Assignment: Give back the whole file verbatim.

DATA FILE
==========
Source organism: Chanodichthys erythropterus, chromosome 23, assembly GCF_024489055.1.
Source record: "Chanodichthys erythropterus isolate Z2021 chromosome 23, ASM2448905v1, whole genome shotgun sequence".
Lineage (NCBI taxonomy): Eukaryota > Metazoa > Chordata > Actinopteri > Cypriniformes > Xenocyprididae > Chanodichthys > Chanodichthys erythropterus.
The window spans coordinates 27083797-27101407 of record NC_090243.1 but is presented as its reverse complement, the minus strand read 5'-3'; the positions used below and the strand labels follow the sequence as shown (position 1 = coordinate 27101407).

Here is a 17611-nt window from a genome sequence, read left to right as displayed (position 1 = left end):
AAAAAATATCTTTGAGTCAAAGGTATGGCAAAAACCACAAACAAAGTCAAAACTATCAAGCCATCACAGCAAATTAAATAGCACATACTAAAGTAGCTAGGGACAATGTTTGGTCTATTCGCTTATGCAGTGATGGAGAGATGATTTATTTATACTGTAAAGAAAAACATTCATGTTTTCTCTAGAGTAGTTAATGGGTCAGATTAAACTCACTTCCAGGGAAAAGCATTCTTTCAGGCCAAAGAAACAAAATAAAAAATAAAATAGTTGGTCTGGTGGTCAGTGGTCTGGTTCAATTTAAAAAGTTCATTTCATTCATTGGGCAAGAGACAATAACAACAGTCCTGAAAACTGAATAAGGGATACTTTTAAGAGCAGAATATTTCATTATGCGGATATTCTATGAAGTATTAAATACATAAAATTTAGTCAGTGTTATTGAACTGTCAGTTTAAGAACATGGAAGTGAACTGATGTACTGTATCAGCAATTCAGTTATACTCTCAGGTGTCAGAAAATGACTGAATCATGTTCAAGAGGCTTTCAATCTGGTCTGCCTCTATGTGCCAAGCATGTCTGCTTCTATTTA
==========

Source organism: Chanodichthys erythropterus, chromosome 23, assembly GCF_024489055.1.
Source record: "Chanodichthys erythropterus isolate Z2021 chromosome 23, ASM2448905v1, whole genome shotgun sequence".
Lineage (NCBI taxonomy): Eukaryota > Metazoa > Chordata > Actinopteri > Cypriniformes > Xenocyprididae > Chanodichthys > Chanodichthys erythropterus.
The window spans coordinates 27083797-27101407 of record NC_090243.1 but is presented as its reverse complement, the minus strand read 5'-3'; the positions used below and the strand labels follow the sequence as shown (position 1 = coordinate 27101407).

Here is a 17611-nt window from a genome sequence, read left to right as displayed (position 1 = left end):
AAAAAATATCTTTGAGTCAAAGGTATGGCAAAAACCACAAACAAAGTCAAAACTATCAAGCCATCACAGCAAATTAAATAGCACATACTAAAGTAGCTAGGGACAATGTTTGGTCTATTCGCTTATGCAGTGATGGAGAGATGATTTATTTATACTGTAAAGAAAAACATTCATGTTTTCTCTAGAGTAGTTAATGGGTCAGATTAAACTCACTTCCAGGGAAAAGCATTCTTTCAGGCCAAAGAAACAAAATAAAAAATAAAATAGTTGGTCTGGTGGTCAGTGGTCTGGTTCAATTTAAAAAGTTCATTTCATTCATTGGGCAAGAGACAATAACAACAGTCCTGAAAACTGAATAAGGGATACTTTTAAGAGCAGAATATTTCATTATGCGGATATTCTATGAAGTATTAAATACATAAAATTTAGTCAGTGTTATTGAACTGTCAGTTTAAGAACATGGAAGTGAACTGATGTACTGTATCAGCAATTCAGTTATACTCTCAGGTGTCAGAAAATGACTGAATCATGTTCAAGAGGCTTTCAATCTGGTCTGCCTCTATGTGCCAAGCATGTCTGCTTCTATTTA